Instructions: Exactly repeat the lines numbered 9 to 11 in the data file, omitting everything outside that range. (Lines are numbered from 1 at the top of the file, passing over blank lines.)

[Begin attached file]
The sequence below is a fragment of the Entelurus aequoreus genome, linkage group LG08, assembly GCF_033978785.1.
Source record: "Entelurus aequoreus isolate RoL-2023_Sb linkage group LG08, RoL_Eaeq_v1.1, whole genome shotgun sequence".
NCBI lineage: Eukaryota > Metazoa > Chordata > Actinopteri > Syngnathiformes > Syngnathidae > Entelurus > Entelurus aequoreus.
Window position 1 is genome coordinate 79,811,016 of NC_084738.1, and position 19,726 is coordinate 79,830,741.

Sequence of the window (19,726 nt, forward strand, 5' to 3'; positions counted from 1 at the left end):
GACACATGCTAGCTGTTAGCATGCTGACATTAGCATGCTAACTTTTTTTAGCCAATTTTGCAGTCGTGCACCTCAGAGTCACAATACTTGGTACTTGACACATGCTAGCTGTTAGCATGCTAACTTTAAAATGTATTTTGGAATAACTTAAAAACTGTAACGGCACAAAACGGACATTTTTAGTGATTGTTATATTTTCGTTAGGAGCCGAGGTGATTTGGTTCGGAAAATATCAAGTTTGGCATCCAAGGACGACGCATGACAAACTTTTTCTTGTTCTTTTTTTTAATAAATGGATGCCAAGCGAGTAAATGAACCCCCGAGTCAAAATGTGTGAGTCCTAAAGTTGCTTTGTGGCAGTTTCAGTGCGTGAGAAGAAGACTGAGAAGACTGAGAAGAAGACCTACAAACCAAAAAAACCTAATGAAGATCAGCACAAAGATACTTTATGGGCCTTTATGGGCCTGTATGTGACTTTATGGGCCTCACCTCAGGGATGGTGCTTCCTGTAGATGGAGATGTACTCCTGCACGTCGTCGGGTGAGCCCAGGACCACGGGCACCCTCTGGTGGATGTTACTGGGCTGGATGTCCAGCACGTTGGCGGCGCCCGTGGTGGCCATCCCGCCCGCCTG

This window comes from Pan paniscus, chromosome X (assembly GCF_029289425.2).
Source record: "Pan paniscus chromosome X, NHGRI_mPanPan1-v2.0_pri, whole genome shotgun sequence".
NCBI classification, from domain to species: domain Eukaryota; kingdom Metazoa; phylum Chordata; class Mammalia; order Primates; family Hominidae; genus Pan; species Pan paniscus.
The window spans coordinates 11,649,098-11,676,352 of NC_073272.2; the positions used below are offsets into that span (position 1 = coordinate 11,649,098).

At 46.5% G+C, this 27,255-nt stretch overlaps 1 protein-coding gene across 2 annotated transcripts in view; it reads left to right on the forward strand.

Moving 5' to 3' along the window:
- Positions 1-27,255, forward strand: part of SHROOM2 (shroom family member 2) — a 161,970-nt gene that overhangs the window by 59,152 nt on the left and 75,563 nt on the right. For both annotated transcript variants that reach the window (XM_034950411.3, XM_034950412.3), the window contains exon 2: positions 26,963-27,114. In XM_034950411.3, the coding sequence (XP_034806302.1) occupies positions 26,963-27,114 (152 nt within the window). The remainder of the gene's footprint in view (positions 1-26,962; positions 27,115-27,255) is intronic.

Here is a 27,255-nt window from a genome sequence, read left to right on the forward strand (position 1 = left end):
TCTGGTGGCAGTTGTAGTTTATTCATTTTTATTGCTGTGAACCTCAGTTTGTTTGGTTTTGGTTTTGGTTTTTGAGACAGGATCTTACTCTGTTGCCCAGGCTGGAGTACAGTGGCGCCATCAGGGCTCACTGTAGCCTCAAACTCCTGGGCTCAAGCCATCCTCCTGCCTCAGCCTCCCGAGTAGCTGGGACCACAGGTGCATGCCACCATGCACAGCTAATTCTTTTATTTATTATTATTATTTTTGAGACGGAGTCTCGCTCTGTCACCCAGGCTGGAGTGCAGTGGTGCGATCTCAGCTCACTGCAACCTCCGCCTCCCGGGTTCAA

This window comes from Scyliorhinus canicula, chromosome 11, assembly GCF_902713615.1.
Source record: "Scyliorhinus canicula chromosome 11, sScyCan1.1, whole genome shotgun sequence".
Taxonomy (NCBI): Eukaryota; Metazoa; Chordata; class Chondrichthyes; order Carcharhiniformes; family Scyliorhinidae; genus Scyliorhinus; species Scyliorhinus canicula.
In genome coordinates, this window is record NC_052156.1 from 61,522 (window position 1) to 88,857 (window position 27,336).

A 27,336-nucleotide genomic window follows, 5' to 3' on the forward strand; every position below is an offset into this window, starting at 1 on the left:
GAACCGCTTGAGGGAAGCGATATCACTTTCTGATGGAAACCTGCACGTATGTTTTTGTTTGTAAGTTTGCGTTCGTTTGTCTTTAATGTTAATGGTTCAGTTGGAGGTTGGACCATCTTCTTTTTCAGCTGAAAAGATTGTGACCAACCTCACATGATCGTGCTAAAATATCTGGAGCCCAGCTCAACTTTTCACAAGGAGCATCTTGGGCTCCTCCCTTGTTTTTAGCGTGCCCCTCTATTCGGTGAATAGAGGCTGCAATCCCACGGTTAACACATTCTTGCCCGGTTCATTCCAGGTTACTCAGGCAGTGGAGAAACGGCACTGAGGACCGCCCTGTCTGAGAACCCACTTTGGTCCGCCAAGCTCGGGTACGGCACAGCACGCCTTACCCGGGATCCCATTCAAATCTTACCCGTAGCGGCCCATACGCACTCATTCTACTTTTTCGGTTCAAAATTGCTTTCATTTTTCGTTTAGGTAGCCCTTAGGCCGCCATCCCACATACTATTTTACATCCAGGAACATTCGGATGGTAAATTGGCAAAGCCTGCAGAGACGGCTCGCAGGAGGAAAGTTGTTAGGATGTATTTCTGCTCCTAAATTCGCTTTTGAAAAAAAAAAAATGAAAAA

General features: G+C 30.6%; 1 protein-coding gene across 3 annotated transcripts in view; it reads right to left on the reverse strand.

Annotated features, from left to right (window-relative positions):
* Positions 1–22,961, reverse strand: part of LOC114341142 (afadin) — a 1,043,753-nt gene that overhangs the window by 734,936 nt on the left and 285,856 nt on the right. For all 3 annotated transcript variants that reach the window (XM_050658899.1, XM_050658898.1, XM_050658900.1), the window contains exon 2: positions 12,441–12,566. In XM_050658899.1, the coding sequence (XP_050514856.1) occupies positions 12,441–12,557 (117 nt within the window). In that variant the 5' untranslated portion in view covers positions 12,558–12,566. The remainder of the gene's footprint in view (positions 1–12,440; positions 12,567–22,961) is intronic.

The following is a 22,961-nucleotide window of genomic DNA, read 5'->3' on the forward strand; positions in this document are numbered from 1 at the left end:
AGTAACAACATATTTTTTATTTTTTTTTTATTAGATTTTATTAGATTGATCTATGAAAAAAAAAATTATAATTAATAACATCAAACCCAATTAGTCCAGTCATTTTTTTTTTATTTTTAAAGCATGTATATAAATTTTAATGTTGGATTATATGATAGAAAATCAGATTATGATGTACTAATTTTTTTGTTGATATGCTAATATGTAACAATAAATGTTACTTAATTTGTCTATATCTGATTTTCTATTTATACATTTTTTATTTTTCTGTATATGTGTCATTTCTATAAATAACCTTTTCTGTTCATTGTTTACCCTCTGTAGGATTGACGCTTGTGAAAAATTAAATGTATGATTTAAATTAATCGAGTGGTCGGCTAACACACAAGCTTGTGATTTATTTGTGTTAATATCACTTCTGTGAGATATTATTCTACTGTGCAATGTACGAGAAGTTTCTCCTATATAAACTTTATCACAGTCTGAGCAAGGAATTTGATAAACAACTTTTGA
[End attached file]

NCBI classification, from domain to species: domain Eukaryota; kingdom Metazoa; phylum Chordata; class Mammalia; order Primates; family Hominidae; genus Pan; species Pan paniscus.
The window spans coordinates 11,649,098-11,676,352 of NC_073272.2; the positions used below are offsets into that span (position 1 = coordinate 11,649,098).

At 46.5% G+C, this 27,255-nt stretch overlaps 1 protein-coding gene across 2 annotated transcripts in view; it reads left to right on the forward strand.